Russia is a fascinating country with many strange and unusual sights to see and destinations to visit. The following are just a couple of these unique places, both very different and well worth a visit, whether on vacation or for the keen photographer’s eye.
In the Altai Mountains in East-Central Asia, close to the spot where Russia, China, Mongolia and Kazakhstan meet and on the banks of the river Chulyshman, is a strange and wonderful place known as ”Akkurum” or “white rockslide.” The reason why this place is so unusual is the strange, mushroom shaped rock formations, sprouting from the hillsides. These shapes have apparently been formed by water erosion and weathering of the rock layers, with their varied hardness, along with the soft rock around their bases, which erodes much more quickly.
The odd shapes stand guard over the Chulyshman valley and attract many tourists and photographers each year. However, experts are warning that as the rock continues to erode, these fascinating shapes will gradually disappear.
Reportedly some of the “hat” shapes on the rock formations have already fallen during an earthquake, and as the erosion and weathering continues, more will follow.
The experts say that within centuries, these wonders will be gone. For the moment, however, they are a photographer’s dream come true, set as they are within the stark surrounding mountains and the rivers running through them.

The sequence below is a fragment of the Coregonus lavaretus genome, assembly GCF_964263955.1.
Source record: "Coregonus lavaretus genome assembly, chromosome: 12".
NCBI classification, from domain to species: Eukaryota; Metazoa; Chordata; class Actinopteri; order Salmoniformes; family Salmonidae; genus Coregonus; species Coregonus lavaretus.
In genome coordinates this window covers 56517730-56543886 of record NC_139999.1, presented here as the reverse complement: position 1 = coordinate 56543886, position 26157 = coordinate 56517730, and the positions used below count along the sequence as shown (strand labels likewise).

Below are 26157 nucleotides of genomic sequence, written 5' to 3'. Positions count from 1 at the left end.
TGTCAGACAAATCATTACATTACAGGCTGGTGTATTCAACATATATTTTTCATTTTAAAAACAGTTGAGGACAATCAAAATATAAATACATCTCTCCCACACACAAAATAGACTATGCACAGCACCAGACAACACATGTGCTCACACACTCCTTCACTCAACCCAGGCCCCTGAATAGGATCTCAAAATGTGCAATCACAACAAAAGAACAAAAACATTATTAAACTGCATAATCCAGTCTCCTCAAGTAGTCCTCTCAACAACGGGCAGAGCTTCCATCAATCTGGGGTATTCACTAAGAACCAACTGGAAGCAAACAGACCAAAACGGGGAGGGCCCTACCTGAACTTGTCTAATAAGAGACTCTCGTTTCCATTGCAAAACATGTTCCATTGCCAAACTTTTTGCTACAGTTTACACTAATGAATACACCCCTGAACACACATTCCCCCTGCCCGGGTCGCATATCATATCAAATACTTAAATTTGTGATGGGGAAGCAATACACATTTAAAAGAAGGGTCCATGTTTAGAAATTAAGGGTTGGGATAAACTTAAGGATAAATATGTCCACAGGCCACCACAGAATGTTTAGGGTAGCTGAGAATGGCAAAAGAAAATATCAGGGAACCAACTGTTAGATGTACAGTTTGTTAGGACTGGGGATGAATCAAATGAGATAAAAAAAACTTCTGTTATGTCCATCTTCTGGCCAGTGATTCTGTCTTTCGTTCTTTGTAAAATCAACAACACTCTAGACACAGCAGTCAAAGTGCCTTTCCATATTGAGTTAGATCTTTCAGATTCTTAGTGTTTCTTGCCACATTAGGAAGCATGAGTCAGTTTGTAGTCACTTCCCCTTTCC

Russia travel offers yet more strange and unusual sights and destinations, probably easier to access, but no less interesting, including the Fallen Monument Park which is located in Russia’s capital, Moscow. When the former USSR fell, thousands of Soviet statues were destroyed during the process, but many were retained, and ended up in this rather interesting park.
The park is also known as the Art Muzeon or the Park of the Fallen Heroes, and in it can be seen many damaged works of sculpture, including mutilated busts of Joseph Stalin and Vladimir Lenin and a damaged statue of Dzerzhinsky, founder of what ended up being the infamous KGB. A damaged statue of Stalin is pictured left.
Included among the statues and sculptures are clusters of modern art, which contrast strikingly with the former Communist monuments.
Reportedly the park also holds temporary summer showings of modern artists, amongst the older and vandalized work. Apparently there is a lot of development going on in the area, so the future of this fascinating park is uncertain and there is a small fee to enter.
Its location is outside the Krymsky Val building in the city of Moscow, and it can be found between the Oktyabrskaya underground station and Park Kultury. For more images of the sculptures and artworks in the park, see the video included below.
This was a brief introduction into some of the more unusual and strange sights to be seen when you travel to Russia, among many more varied destinations in this vast and fascinating country.
By Anne Sewell